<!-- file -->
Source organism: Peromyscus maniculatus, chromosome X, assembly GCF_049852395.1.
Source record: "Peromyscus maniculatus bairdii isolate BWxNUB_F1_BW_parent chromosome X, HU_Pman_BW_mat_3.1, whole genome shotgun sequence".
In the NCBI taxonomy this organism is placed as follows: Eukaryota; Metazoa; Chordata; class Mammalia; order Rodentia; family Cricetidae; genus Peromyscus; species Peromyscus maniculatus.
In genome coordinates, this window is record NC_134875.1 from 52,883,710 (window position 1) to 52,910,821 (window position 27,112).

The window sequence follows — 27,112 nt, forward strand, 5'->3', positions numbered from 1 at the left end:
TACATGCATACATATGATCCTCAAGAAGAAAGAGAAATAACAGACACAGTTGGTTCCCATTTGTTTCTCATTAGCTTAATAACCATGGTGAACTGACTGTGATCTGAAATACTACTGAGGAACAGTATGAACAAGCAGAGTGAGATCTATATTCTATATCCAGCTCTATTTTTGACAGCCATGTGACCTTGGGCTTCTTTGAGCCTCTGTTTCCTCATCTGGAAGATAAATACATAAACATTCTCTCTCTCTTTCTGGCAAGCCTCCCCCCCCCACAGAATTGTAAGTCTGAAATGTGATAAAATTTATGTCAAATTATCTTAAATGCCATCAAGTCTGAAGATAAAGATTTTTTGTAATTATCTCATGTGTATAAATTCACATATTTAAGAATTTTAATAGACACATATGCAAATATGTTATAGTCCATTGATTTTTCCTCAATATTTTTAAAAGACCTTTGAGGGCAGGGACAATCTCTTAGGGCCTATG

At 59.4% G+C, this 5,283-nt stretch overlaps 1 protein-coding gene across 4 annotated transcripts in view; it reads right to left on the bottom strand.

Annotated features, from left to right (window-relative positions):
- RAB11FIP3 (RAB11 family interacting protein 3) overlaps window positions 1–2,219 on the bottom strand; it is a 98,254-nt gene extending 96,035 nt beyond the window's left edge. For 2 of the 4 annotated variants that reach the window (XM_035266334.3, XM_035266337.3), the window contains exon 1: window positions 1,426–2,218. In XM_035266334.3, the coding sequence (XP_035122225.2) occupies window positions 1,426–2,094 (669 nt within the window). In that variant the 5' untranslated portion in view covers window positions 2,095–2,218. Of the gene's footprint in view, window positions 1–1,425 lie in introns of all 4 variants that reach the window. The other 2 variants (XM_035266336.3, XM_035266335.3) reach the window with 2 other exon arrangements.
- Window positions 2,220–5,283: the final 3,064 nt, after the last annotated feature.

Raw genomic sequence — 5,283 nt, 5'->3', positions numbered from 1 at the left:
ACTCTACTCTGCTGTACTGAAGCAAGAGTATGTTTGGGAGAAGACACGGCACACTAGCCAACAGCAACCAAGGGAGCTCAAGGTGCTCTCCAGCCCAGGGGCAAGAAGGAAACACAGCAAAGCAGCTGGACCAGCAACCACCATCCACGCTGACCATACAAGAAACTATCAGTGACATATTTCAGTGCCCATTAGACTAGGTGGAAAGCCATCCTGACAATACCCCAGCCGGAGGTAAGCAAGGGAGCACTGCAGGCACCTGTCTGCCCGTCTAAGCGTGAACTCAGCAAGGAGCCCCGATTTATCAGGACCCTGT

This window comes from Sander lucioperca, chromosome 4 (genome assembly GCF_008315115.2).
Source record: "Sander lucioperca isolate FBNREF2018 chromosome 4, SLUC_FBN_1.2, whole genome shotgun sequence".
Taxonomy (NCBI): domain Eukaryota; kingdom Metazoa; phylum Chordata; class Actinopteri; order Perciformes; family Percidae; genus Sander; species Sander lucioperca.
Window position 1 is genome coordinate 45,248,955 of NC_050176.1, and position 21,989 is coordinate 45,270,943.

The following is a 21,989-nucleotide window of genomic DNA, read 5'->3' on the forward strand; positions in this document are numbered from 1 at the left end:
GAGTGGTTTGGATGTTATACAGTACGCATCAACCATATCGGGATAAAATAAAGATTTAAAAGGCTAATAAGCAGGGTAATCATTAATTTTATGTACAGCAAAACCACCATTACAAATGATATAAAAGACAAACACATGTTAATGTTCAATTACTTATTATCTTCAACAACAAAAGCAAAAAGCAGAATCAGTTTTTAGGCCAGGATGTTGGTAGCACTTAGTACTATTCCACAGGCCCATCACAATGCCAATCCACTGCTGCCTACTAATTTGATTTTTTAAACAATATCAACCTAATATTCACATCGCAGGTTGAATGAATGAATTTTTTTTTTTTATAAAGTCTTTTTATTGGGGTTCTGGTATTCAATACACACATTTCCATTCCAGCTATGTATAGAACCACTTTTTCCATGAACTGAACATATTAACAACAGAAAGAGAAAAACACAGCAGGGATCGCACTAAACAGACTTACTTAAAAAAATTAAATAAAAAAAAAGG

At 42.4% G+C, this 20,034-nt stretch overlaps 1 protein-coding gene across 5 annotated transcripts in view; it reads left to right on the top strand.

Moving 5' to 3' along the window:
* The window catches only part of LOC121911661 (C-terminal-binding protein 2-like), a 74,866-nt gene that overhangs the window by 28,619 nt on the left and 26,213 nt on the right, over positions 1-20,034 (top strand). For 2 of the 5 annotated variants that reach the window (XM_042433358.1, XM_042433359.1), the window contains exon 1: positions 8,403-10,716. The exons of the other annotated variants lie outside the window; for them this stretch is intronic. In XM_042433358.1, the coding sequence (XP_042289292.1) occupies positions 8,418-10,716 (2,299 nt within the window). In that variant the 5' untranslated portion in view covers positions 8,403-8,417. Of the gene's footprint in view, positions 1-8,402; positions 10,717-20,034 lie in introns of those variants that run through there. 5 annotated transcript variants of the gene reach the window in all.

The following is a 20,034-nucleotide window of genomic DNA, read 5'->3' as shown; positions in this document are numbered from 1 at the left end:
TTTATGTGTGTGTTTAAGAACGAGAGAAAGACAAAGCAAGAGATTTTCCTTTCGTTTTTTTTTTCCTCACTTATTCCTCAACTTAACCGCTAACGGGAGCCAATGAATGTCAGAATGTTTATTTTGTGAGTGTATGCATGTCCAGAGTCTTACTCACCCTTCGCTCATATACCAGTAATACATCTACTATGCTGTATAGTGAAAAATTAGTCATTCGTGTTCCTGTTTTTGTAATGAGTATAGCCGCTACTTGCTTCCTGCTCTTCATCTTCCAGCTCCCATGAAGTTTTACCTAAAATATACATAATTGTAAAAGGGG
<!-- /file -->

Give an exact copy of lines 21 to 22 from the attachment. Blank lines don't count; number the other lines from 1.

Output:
* The window catches only part of LOC121911661 (C-terminal-binding protein 2-like), a 74,866-nt gene that overhangs the window by 28,619 nt on the left and 26,213 nt on the right, over positions 1-20,034 (top strand). For 2 of the 5 annotated variants that reach the window (XM_042433358.1, XM_042433359.1), the window contains exon 1: positions 8,403-10,716. The exons of the other annotated variants lie outside the window; for them this stretch is intronic. In XM_042433358.1, the coding sequence (XP_042289292.1) occupies positions 8,418-10,716 (2,299 nt within the window). In that variant the 5' untranslated portion in view covers positions 8,403-8,417. Of the gene's footprint in view, positions 1-8,402; positions 10,717-20,034 lie in introns of those variants that run through there. 5 annotated transcript variants of the gene reach the window in all.

The following is a 20,034-nucleotide window of genomic DNA, read 5'->3' as shown; positions in this document are numbered from 1 at the left end: